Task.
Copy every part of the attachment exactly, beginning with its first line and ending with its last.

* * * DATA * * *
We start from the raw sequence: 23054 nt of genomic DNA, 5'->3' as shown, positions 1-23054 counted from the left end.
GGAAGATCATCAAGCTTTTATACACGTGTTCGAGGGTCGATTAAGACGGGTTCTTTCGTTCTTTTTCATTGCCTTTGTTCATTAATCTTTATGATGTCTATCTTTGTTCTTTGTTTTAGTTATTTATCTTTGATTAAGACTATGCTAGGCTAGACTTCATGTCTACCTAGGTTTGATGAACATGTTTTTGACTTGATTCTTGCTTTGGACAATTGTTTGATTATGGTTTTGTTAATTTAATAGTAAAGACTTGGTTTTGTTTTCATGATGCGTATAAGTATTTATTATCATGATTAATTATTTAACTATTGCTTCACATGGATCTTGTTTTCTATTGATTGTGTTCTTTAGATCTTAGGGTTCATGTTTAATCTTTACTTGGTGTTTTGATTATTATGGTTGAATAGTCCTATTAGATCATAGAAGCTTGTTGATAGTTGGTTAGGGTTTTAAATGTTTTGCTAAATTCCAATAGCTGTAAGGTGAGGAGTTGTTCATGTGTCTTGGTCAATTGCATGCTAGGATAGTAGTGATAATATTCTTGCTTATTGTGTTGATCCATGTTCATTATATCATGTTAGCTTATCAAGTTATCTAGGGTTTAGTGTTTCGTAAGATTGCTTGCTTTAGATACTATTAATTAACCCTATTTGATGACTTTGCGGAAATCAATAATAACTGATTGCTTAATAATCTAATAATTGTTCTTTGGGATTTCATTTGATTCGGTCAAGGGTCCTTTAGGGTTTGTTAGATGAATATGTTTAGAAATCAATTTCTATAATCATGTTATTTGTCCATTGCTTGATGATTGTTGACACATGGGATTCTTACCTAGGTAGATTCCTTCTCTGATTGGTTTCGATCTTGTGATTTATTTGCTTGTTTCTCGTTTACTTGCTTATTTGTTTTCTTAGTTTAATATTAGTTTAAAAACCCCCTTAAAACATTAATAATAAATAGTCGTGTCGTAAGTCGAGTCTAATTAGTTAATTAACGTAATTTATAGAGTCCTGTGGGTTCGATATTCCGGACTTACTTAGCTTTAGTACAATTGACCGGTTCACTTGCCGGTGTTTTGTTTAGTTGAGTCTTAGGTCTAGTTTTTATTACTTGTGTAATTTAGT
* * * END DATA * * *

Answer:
We start from the raw sequence: 23054 nt of genomic DNA, 5'->3' as shown, positions 1-23054 counted from the left end.
GGAAGATCATCAAGCTTTTATACACGTGTTCGAGGGTCGATTAAGACGGGTTCTTTCGTTCTTTTTCATTGCCTTTGTTCATTAATCTTTATGATGTCTATCTTTGTTCTTTGTTTTAGTTATTTATCTTTGATTAAGACTATGCTAGGCTAGACTTCATGTCTACCTAGGTTTGATGAACATGTTTTTGACTTGATTCTTGCTTTGGACAATTGTTTGATTATGGTTTTGTTAATTTAATAGTAAAGACTTGGTTTTGTTTTCATGATGCGTATAAGTATTTATTATCATGATTAATTATTTAACTATTGCTTCACATGGATCTTGTTTTCTATTGATTGTGTTCTTTAGATCTTAGGGTTCATGTTTAATCTTTACTTGGTGTTTTGATTATTATGGTTGAATAGTCCTATTAGATCATAGAAGCTTGTTGATAGTTGGTTAGGGTTTTAAATGTTTTGCTAAATTCCAATAGCTGTAAGGTGAGGAGTTGTTCATGTGTCTTGGTCAATTGCATGCTAGGATAGTAGTGATAATATTCTTGCTTATTGTGTTGATCCATGTTCATTATATCATGTTAGCTTATCAAGTTATCTAGGGTTTAGTGTTTCGTAAGATTGCTTGCTTTAGATACTATTAATTAACCCTATTTGATGACTTTGCGGAAATCAATAATAACTGATTGCTTAATAATCTAATAATTGTTCTTTGGGATTTCATTTGATTCGGTCAAGGGTCCTTTAGGGTTTGTTAGATGAATATGTTTAGAAATCAATTTCTATAATCATGTTATTTGTCCATTGCTTGATGATTGTTGACACATGGGATTCTTACCTAGGTAGATTCCTTCTCTGATTGGTTTCGATCTTGTGATTTATTTGCTTGTTTCTCGTTTACTTGCTTATTTGTTTTCTTAGTTTAATATTAGTTTAAAAACCCCCTTAAAACATTAATAATAAATAGTCGTGTCGTAAGTCGAGTCTAATTAGTTAATTAACGTAATTTATAGAGTCCTGTGGGTTCGATATTCCGGACTTACTTAGCTTTAGTACAATTGACCGGTTCACTTGCCGGTGTTTTGTTTAGTTGAGTCTTAGGTCTAGTTTTTATTACTTGTGTAATTTAGT